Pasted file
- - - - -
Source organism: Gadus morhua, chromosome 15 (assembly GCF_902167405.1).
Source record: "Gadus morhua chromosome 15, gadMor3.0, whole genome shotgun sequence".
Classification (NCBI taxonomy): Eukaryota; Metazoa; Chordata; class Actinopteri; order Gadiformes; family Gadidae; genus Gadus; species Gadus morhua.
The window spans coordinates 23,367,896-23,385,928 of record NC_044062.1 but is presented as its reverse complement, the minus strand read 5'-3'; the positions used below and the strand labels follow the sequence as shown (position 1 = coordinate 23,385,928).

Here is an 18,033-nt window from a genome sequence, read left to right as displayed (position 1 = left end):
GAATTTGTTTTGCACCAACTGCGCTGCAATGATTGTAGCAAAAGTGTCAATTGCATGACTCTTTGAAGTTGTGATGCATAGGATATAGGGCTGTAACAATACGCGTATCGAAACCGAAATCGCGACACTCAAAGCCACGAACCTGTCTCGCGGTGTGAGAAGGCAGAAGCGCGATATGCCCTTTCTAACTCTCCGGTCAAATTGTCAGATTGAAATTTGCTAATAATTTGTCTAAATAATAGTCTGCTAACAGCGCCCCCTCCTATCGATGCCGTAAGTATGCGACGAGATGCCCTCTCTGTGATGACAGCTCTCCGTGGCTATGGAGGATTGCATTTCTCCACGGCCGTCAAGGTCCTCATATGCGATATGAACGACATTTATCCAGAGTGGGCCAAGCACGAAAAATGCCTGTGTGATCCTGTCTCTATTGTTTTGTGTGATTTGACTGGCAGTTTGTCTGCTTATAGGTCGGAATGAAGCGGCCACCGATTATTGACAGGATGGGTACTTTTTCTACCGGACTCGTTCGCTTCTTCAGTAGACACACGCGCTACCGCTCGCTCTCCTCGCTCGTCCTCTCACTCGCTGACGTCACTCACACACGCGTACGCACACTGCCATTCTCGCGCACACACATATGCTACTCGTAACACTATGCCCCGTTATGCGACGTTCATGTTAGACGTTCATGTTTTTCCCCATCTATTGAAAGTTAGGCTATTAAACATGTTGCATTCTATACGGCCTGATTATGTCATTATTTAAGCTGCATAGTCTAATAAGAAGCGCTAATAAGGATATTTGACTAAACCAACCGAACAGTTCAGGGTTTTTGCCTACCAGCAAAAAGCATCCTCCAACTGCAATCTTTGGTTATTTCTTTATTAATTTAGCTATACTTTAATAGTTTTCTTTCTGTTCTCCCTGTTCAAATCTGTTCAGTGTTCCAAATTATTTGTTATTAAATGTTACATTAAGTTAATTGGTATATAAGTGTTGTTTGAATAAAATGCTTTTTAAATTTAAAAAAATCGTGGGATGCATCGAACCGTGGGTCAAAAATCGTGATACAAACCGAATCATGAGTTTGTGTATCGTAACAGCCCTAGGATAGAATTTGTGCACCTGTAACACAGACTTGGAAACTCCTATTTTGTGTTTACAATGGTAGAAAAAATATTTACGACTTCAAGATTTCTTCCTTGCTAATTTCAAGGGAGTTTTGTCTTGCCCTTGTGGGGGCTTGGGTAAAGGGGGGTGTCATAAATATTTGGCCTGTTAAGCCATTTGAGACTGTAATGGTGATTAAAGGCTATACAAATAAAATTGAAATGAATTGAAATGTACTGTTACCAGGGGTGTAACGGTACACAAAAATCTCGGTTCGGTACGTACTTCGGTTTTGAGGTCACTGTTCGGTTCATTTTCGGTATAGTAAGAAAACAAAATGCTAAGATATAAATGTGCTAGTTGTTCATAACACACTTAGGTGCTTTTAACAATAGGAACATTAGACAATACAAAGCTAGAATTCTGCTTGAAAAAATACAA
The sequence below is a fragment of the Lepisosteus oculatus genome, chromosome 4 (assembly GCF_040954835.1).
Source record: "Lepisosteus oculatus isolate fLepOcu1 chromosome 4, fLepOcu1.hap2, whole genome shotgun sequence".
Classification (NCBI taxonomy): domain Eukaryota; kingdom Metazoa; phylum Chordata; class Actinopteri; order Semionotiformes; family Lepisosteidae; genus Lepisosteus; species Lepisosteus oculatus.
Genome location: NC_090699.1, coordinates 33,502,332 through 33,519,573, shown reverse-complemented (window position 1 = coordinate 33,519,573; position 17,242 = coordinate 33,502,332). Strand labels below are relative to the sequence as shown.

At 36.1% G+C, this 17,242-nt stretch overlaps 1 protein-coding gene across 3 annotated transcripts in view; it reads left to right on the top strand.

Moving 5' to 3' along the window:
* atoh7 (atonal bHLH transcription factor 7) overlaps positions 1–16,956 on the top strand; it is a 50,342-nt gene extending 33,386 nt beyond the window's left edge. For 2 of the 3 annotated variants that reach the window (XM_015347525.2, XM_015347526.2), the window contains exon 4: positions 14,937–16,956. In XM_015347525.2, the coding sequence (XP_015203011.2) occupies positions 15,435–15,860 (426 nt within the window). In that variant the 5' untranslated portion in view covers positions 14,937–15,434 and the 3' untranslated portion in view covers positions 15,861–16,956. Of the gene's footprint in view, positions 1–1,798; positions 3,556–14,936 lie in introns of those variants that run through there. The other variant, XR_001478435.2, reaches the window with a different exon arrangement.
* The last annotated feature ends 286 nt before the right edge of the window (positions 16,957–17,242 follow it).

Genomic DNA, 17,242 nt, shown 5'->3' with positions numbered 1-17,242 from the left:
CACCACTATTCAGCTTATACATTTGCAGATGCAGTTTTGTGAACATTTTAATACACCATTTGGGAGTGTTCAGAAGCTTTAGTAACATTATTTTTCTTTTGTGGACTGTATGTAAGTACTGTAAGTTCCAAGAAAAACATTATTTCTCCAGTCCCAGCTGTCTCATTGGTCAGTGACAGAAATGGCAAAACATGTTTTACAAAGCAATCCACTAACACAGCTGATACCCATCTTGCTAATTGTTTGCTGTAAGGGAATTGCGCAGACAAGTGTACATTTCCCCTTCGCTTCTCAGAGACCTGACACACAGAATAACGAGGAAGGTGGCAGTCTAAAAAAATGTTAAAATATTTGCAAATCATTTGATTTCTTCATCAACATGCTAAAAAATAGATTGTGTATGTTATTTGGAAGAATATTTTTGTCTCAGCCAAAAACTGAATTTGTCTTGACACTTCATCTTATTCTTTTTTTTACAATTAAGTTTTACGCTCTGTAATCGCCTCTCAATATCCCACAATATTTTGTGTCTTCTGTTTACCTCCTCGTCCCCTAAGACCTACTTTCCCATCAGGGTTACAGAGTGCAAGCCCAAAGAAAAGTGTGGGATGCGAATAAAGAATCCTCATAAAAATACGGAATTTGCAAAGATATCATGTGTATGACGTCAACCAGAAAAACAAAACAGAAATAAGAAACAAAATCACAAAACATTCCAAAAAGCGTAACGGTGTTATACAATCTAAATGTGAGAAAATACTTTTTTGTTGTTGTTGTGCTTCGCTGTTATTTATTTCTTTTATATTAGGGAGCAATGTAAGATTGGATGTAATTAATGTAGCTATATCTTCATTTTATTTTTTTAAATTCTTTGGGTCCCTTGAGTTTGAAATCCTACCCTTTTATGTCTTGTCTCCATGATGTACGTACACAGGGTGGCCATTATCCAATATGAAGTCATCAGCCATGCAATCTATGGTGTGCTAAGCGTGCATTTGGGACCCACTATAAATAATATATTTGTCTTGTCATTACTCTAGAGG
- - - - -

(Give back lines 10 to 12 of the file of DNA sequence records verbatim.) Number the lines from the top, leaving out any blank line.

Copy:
Genome location: NC_090699.1, coordinates 33,502,332 through 33,519,573, shown reverse-complemented (window position 1 = coordinate 33,519,573; position 17,242 = coordinate 33,502,332). Strand labels below are relative to the sequence as shown.

At 36.1% G+C, this 17,242-nt stretch overlaps 1 protein-coding gene across 3 annotated transcripts in view; it reads left to right on the top strand.

Moving 5' to 3' along the window: